This is my first time drawing Captain America. I copied it off a leaflet for the Marvel Avengers Station that I kept from Las Vegas. I also did a quick sepia toned ole timey wimey version as well. Initial drawing done using sharpies, white gel pen and Promarkers. The background and sepia filters added via Photoplus.
File under: Captain America, Marvel, Avengers, Chris Evans, Steve Rogers
This is the second time that Huddersfield Comic Con has run and it offered pretty much the exact same experience as last year. Inside they had photo shoots using Star Wars props and outside, the 'cars from the movies' alongside the Stay Puft marshmallow man from Ghostbusters.
If you were a Doctor Who fan, you probably would've had a better time than most due to the majority of the guests being from that show. I was upset that Sylvester McCoy had to cancel but I'd already met Colin Baker at London Film & Comic Con and he's very nice.
HCC is great fun for families and those who haven't yet worked their way up to the bigger conventions. Or if you're not able to travel very far, conventions like these are a godsend. It's so lovely to see not only the kids dressed up, but the parents got involved too.
My main complaint is that I don't think the venue (Kirklees college) is suitable. Maybe I thought it was ok for the very first HCC last year but in hindsight, it's quite cramped in the vendors, guests and photoshoots section. There's also quite a lot of stairs leading to the outside area and I'm not sure how the disabled would fare. I think it would be a lot better if they used the sports centre or even the main gym down at the university but I'm not sure how they'd fare for parking.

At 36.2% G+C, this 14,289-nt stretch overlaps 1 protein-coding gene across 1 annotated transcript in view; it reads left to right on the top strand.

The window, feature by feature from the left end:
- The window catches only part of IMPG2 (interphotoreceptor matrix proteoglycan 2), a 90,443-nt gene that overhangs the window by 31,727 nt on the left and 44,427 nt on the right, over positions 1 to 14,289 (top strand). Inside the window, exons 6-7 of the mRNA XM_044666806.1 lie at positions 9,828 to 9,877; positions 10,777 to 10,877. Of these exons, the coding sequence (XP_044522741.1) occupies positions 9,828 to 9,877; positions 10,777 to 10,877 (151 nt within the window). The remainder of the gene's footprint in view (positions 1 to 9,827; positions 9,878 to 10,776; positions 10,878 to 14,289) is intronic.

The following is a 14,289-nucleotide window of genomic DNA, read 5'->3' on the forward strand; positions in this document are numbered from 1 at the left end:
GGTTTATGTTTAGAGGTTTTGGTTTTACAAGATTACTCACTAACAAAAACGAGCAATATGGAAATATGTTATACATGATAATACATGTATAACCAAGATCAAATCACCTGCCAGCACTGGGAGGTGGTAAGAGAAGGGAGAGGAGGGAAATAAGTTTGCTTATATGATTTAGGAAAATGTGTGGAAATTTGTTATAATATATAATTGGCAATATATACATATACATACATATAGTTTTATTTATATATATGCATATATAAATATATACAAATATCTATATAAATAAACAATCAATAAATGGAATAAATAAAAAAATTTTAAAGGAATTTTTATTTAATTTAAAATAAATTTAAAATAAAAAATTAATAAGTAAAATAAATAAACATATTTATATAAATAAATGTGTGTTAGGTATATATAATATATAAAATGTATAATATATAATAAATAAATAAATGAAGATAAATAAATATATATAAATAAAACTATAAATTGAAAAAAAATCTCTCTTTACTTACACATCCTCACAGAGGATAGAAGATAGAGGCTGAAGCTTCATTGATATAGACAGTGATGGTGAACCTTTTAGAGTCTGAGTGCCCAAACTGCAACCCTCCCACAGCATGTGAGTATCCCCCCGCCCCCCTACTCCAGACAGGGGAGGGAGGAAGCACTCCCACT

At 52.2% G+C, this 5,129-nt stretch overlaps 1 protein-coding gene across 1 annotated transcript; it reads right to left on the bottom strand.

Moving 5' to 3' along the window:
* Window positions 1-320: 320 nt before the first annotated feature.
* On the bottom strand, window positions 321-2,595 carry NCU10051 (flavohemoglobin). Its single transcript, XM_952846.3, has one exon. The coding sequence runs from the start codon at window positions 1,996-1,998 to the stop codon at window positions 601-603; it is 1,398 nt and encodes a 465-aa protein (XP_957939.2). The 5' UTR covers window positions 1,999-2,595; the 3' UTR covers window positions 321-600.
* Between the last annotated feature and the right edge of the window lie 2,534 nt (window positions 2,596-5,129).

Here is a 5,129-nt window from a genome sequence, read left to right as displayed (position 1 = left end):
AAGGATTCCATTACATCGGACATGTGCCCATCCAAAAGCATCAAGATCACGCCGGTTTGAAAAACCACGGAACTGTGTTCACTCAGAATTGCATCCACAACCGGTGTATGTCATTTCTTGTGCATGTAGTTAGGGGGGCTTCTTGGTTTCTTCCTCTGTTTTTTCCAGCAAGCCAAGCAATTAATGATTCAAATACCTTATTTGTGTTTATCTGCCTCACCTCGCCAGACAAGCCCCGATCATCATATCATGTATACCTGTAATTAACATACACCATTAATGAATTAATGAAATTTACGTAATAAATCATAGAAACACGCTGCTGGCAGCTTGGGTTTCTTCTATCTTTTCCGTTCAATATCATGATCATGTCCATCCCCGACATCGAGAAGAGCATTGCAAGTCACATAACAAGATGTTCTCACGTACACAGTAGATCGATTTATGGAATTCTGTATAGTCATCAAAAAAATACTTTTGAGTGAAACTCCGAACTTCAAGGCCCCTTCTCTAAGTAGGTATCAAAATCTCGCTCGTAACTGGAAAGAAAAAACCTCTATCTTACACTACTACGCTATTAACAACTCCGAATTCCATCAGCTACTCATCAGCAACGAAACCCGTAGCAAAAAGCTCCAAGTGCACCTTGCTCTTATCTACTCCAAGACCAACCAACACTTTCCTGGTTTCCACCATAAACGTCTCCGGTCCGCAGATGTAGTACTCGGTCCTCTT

I'll still keep popping along though because if we don't support the event it can't grow or improve. But I'd like them to switch things up for 2019.
File under: Huddersfield, Comic Con, Doctor Who
I decided to treat my friend Puck to a cinematic adventure because I hadn't seen her in a while. I'd never used Backyard Cinema before but I've had various independent cinema viewing experiences before and they're so much fun. It's based in Mercato Metropolitano near the Elephant & Castle tube stop and it's full of great stalls to grab food and drink at either before or after the show.
When you get there they give you your entry ticket and treat it as though you're a space explorer jetting off on a mission, with an intro video as your shuttle 'lands'.
The cinema room itself is AWESOME. The seats are special super comfy (but also super supportive) beanbag chairs and you're almost horizontal for the film. The man next to me was so chilled out he fell asleep!
At the front where the screen is, it's designed to look like a space control room and you can take as many selfies as you want before the film starts. At the back you have a bar selling space themed drinks and snacks but they're quite expensive. Could also probably do with some ordinary bags of sweets or cans of pop.
We were sat right at the front but the screen wasn't blurry or too bright for us. We had a great time and I definitely be doing this again but at twice the price of a standard cinema ticket, it's just for special occasions.